The icon was sent by one of our contributors – Brother Chris I think, and represents another real presence of the Lord: as a baby in the womb of Mary, but also in this world with us who witness this icon. It invites us to carry Jesus in our hearts and reveal him to the world: we are to be the image and real presence of Christ.

Tomorrow is the feast of Corpus Christi.

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26 August: Behind these doors …


On January 23 I shared a picture of a garage door, the entrancing entrance to the Westminster diocesan archive in London. The archive is soon to be renovated, and sadly for the romantic researcher, the deceptive door will be no more. But really it is good news, as the new entrance will be on the flat without thresholds and steps.

Here is an archive that was built from underground up to be accessible. This is the British Library, home to the eighth century Lindisfarne Gospels as well as every book published in Britain in modern times, and much more besides, including hard to find works on Africa and those working there in the first half of last century, my reason for going there.

Under the courtyard are shelves where curators go to find the books readers request. In the courtyard is Sir Isaac Newton, based on a drawing by William Blake by the sculptor Eduardo Paolozzi. Blake was not over impressed by Newton, who he felt turned his back on beauty to measure and record facts, reducing creation to what can be proved and tested. Not altogether fair on Newton, but the statue celebrates both men, and both streams of thought.

In the background can be seen the mid 19th century romantic brickwork of Saint Pancras railway station, my usual arrival point in London. The Library is in the same brick, though in a completely different style. On this site was once the goods (freight) depot for the Midland Railway, built in the same red brick. The crimson on the ventilators evokes the Midland Railway livery.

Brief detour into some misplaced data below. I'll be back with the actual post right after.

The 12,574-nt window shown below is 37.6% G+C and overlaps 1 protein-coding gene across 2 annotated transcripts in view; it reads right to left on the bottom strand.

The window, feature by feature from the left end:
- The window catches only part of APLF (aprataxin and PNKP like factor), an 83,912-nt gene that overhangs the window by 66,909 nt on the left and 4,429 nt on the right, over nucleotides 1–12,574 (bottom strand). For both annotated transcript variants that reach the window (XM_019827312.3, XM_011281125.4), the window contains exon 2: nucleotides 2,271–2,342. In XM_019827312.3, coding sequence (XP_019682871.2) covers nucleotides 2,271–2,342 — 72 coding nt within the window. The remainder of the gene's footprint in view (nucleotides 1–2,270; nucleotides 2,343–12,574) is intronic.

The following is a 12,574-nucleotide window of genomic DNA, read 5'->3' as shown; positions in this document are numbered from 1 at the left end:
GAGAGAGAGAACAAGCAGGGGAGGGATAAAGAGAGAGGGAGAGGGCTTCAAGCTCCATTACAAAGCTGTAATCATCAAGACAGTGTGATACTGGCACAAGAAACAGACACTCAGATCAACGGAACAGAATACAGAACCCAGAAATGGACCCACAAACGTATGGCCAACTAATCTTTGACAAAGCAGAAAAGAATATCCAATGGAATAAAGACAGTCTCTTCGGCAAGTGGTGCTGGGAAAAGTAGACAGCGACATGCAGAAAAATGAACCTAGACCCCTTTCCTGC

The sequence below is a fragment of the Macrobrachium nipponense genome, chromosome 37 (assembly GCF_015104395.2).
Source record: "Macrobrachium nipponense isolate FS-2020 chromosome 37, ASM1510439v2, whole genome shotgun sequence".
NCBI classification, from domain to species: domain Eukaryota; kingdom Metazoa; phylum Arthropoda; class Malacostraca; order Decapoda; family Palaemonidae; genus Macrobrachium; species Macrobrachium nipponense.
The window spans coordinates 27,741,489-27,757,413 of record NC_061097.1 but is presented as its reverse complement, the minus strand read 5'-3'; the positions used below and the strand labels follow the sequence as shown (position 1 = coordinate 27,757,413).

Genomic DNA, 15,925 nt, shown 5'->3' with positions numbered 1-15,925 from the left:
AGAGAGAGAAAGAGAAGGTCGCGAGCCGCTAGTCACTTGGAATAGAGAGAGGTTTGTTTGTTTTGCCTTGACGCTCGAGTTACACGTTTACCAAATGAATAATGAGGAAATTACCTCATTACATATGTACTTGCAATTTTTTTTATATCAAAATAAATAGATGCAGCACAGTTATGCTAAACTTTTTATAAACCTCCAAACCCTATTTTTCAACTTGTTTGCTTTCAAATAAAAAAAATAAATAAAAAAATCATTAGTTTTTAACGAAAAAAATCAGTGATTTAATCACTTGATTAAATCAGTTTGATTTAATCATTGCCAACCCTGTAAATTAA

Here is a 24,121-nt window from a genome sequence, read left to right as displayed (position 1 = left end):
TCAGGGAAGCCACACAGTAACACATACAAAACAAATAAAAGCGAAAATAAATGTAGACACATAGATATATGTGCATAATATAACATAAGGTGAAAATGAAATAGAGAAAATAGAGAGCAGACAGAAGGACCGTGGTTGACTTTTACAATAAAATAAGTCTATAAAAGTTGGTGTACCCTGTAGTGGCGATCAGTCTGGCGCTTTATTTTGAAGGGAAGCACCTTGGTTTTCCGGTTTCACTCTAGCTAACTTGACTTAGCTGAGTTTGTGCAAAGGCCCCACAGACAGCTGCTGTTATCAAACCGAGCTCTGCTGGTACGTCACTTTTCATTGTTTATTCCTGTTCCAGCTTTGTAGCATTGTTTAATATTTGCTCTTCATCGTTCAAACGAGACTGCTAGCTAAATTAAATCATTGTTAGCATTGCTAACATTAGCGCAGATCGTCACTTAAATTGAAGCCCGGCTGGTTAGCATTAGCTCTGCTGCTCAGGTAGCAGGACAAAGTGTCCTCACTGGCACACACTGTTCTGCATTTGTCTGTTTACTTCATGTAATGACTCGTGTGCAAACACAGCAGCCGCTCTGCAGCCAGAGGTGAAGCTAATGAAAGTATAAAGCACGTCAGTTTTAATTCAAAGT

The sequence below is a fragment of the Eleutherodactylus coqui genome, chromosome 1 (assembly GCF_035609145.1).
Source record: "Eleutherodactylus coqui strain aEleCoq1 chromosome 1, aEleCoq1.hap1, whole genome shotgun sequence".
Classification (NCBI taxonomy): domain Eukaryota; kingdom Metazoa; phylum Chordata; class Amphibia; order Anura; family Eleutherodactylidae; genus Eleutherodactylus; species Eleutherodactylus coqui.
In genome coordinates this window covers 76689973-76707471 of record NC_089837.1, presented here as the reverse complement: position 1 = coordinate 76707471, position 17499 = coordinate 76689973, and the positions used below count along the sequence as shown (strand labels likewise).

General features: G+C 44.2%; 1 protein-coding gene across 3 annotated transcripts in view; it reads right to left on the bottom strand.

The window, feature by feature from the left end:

The goods that leave this spot today are ideas, not physical supplies for shops and trades. This is one of the most important buildings in the world, free to use for research, free to go in and see the displays of rare books. The Harry Potter exhibition was to be paid for and there were at least four parties of school children going in or out as I ate my sandwiches; I think one group had stayed too long eating their lunch as I heard their teacher complaining, ‘And now you’re wasting my time.’ I was off to the Underground, and that deceptive door!


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14 May, Saturday: A World of my own?


One of the last Steam locomotives in Ireland, 1969. John was a highly respected Irish railway modeller.

My brother Dick and his wife Jane produce bespoke dolls’ house furniture; even casting detailed handles and taps for their miniature cookers and bathrooms. You can admire their work on hearthandhomeminiatures.com . The urge to create a world we can control is widespread: a friend, John Byrne, built model railways, each representing a particular era, with trains and buildings in authentic colours, and period advertisements.

Real life is more like the shared story-telling game Dick and I used to play, which I think of as ‘and then’. Turns began with ‘and then …’ the prelude to a new misadventure for the protagonist, represented by a cuddly toy; maybe even a train crash.

Thank God that real railway safety is less and less affected by human error.

Behind this rambling is the bigger question, why do things go wrong? Why do humans err? If there is a God, why doesn’t he step in to prevent it?

Did he step in to save the life of Saint Pancras? No he didn’t, but yes he did: hence the title, ‘Saint’. Did God make a universe to run smoothly as one of John’s trains, forever pristine like Dick and Jane’s stoves? Are we akin to John’s plastic people, powerless to stop ourselves being manipulated by our creator?

The care that modellers focus on their work is a clue to how Creator God works. Our DNA is infinitely more detailed than John’s fictional layouts, labours of love as they were, and we occupy one small planet in one corner of the universe, but here we are. And just as the models can tell a story about John, so can we about our creator, who not only left his fingerprints all over the world he made, but humbled himself to live and die as one of us, experiencing and loving his creation more intimately than John or Dick and Jane ever could.


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13 May: Friday: No more pilgrimages?

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As the restoration work progressed, one day I found that all the little shops at Saint Pancras had disappeared; no more pilgrimages to the saint’s ikon for me! I hope the good Greek cooks found somewhere else to feed hungry passers-by and passengers.